Female football fan

Are Female Football Fans Misrepresented by the Media?

For far too long there have been major problems in football that need to be addressed. The rampant racism and homophobia that can be seen in the stands all too often has put a stain on the beautiful game, making it far less inclusive than it should be. Alongside this comes the sexism that football continues to be blighted by. You can hear and see this far too often.

This will often come in the form of people looking down on women’s football simply because women are playing or through criticising female commentators or pundits. To the credit of the women’s game, they have battled against these major challenges and things continue to improve as the viewership and interest increases. However, one area of misogyny that is still prevalent in football, in general, is the sexualisation of female fans in the crowd. It is incredible in this day and age that this is a talking point but, unfortunately, here we are.

How Are Women Targeted by the Cameras?

Close up of a female at a soccer game
Stock photo

It has become an all-too-common sight at sporting competitions that certain fans are picked out by the cameras. This seems particularly prevalent at football matches. Whereas cameras at an England Test cricket match will look for people asleep in the crowd, people in fancy dress or families enjoying their day, it is a very different story at a football game.

At most football matches, you will see the cameras panning to women in the crowd. This seems to happen every time there is a lull in play, or a goal has been scored. Again, at a standard cricket match, the camera will often pan to a large set of fans celebrating a wicket, whereas cameras at World Cup games will hone in on one person, usually an attractive young female.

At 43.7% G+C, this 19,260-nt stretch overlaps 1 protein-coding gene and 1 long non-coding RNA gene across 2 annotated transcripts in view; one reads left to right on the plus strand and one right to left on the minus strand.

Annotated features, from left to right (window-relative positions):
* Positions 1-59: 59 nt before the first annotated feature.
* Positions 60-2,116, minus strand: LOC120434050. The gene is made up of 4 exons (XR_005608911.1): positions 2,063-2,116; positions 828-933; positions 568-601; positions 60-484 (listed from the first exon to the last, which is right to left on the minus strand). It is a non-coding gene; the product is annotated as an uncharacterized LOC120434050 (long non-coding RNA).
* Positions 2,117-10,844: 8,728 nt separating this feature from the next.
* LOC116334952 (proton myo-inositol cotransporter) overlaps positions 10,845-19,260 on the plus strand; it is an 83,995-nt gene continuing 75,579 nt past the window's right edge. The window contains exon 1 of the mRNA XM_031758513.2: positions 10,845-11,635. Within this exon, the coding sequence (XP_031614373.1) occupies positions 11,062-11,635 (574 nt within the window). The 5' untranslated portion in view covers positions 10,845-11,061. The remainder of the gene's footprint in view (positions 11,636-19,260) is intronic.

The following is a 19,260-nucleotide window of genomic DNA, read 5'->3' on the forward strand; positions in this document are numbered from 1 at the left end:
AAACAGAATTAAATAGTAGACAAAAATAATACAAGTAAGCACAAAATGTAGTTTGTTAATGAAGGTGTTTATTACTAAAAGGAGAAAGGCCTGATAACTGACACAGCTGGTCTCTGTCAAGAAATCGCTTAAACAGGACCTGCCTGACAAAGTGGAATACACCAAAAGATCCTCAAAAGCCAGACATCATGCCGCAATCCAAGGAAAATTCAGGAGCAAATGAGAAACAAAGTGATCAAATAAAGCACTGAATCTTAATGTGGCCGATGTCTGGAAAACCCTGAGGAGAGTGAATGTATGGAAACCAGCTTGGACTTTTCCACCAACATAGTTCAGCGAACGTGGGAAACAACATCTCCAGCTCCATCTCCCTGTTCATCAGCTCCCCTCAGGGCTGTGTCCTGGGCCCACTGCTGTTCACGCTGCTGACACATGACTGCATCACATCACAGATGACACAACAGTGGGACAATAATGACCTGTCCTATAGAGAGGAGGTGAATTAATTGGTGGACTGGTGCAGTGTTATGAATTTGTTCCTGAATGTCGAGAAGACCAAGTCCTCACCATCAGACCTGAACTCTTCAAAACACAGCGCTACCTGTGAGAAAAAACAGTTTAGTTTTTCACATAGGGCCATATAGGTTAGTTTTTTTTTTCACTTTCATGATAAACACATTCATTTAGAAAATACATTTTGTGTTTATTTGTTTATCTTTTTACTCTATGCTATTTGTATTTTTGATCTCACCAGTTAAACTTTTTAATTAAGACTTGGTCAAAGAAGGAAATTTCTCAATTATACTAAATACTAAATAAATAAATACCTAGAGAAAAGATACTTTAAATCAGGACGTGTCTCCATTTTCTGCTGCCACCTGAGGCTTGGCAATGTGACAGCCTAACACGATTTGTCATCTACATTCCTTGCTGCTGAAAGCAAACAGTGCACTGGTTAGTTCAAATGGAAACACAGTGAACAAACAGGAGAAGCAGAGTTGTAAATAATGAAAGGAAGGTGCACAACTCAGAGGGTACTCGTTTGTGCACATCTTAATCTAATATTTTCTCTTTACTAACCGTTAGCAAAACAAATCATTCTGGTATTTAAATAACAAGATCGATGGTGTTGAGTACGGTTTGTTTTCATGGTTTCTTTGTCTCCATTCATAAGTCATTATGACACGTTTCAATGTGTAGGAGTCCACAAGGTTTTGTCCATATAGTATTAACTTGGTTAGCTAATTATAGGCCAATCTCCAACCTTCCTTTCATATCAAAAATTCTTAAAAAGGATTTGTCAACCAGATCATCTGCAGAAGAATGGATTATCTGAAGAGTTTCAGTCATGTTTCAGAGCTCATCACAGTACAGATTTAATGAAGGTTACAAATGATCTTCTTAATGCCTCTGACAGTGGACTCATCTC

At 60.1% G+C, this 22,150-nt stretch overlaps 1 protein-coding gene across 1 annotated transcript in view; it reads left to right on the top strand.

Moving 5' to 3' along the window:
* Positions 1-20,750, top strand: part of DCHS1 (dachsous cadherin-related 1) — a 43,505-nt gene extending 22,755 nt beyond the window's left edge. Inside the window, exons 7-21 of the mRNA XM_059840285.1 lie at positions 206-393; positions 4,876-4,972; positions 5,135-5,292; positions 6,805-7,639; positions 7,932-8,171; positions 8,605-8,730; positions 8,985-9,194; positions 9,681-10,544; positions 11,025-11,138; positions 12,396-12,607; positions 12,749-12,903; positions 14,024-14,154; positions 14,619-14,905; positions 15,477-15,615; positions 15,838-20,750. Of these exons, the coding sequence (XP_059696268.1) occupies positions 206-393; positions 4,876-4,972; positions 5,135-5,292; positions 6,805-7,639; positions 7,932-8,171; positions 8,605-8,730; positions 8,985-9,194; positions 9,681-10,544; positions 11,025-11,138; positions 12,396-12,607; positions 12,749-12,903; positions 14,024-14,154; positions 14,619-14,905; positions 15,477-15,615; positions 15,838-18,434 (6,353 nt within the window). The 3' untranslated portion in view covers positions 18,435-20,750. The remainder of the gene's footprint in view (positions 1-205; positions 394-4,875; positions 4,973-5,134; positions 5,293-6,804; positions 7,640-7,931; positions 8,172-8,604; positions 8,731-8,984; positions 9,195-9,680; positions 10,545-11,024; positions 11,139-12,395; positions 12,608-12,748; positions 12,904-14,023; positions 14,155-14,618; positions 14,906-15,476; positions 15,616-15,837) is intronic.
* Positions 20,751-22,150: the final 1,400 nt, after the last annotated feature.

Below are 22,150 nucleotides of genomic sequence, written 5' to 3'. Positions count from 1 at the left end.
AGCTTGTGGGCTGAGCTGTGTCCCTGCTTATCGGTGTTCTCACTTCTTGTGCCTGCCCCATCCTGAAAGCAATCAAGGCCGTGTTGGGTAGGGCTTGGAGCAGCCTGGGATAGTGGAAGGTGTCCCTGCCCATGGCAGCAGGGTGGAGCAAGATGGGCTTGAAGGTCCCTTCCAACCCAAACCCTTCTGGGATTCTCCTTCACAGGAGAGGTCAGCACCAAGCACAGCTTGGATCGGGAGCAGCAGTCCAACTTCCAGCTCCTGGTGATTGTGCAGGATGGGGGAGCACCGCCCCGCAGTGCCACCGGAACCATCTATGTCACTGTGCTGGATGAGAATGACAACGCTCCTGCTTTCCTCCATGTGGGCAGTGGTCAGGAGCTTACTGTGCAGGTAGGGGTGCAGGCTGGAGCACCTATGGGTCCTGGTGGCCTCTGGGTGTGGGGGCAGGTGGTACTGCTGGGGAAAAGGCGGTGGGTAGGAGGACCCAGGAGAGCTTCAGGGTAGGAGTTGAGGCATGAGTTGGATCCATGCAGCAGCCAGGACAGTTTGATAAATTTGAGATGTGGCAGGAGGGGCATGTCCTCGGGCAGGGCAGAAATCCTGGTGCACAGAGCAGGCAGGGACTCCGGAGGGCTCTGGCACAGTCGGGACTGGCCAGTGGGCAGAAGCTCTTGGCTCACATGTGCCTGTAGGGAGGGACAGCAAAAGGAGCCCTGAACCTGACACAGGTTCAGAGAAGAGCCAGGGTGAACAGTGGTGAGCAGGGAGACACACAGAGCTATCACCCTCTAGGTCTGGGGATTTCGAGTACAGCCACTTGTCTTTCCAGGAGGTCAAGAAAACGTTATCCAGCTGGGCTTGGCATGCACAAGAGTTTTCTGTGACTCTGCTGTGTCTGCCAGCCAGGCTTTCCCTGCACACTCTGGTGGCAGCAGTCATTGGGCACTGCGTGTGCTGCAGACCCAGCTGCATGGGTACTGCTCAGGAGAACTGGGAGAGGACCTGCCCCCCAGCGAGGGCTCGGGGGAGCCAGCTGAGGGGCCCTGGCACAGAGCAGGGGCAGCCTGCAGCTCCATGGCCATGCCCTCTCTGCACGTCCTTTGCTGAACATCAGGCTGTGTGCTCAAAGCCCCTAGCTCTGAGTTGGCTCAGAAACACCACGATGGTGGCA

Of course, we cannot say that this has not ever happened in cricket or any other sport, and we would cite that the cameras have likely lingered on certain fans for too long in all sports. However, it seems to happen so often in football and at the World Cup in particular. As far as society and the game seem to have come, there is clearly still work to do. If broadcasters seem to believe the best way to fill gaps in play is by targeting a specific demographic in the crowd, then the problem is clearly still there.

This is made all the more surprising by the fact that it is major broadcasters that are often guilty of doing this. That is not to say that it is okay for smaller broadcasters to focus on certain people in the crowd, but by the standards that the biggest broadcasters hold themselves to, it is particularly disappointing.

How Else Are Women Targeted by the Media?

On a very visible scale on social media in particular, women are often targeted, mocked and degraded as they try to give their opinion on different sports. One instance at the 2018 World Cup saw SBS World Cup presenter Lucy Zelic targeted by online trolls for her pronunciation of some players’ names. During the 2018 World Cup, Brazilian sports reporter, Julia Guimareas, was forced to evade an unsolicited kiss by someone passing by. She was heard telling him it was ‘not right’ as she forced him to apologise.